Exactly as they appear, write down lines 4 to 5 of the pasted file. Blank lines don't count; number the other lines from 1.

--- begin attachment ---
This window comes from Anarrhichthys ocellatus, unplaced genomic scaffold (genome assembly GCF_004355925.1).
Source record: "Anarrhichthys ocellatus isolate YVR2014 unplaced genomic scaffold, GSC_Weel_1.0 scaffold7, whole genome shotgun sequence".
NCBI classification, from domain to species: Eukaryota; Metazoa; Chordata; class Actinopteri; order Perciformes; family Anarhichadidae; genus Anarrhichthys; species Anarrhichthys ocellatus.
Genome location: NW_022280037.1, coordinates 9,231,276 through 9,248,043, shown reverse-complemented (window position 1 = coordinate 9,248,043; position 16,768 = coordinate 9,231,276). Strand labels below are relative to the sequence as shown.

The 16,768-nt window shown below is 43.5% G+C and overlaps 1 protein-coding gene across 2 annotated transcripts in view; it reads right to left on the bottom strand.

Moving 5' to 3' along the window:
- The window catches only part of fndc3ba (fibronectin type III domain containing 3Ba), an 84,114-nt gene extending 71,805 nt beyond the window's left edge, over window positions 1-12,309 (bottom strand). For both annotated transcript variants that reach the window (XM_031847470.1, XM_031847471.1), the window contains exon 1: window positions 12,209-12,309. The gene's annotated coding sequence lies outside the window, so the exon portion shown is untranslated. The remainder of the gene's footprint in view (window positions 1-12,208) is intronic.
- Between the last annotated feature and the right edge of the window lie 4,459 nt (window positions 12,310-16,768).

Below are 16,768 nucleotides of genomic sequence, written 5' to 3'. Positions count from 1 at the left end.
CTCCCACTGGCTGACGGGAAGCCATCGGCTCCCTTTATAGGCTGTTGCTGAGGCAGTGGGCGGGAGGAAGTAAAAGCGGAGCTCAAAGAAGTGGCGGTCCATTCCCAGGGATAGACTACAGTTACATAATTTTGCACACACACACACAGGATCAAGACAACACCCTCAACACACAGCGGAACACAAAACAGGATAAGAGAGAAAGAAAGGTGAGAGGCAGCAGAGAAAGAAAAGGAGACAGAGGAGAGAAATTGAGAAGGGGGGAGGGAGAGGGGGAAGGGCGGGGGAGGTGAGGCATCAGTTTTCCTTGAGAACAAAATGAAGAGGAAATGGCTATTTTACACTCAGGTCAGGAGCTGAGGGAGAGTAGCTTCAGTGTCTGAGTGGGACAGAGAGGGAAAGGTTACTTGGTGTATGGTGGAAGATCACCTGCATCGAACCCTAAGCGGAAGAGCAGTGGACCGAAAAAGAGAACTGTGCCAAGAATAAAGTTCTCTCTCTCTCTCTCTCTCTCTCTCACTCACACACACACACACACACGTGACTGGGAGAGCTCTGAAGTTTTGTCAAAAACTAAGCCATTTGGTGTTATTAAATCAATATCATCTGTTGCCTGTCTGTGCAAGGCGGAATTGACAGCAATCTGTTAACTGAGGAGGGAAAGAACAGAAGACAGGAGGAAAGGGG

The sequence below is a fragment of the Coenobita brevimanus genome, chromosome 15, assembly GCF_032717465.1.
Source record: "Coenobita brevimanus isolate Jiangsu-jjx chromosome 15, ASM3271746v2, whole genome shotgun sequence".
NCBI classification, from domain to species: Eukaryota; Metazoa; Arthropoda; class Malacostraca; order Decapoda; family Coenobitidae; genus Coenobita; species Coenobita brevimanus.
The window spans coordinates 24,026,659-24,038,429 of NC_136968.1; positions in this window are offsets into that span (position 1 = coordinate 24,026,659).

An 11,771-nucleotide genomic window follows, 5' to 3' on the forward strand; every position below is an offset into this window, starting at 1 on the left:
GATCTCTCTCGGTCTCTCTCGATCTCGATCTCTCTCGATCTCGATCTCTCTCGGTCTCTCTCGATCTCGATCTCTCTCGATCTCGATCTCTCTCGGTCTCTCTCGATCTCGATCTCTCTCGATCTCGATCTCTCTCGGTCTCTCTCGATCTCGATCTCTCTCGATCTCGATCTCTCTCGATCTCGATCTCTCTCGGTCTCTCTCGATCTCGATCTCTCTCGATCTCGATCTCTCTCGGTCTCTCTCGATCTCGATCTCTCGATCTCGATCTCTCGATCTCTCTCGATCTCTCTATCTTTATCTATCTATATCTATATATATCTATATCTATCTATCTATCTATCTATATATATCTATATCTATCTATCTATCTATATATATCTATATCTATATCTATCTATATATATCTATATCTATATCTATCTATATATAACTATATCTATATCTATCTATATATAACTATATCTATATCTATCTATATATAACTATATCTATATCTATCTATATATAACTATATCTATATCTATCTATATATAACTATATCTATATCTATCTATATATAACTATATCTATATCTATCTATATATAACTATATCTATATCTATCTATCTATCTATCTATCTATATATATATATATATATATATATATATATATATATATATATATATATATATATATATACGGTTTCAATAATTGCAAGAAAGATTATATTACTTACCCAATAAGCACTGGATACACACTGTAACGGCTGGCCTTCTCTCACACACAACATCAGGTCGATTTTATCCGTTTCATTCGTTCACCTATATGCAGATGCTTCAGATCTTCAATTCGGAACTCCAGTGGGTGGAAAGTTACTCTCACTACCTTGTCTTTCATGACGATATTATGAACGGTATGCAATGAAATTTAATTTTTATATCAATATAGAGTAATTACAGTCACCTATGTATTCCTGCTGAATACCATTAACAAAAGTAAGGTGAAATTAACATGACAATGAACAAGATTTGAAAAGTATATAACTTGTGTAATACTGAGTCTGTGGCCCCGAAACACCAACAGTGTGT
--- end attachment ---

Genome location: NW_022280037.1, coordinates 9,231,276 through 9,248,043, shown reverse-complemented (window position 1 = coordinate 9,248,043; position 16,768 = coordinate 9,231,276). Strand labels below are relative to the sequence as shown.

The 16,768-nt window shown below is 43.5% G+C and overlaps 1 protein-coding gene across 2 annotated transcripts in view; it reads right to left on the bottom strand.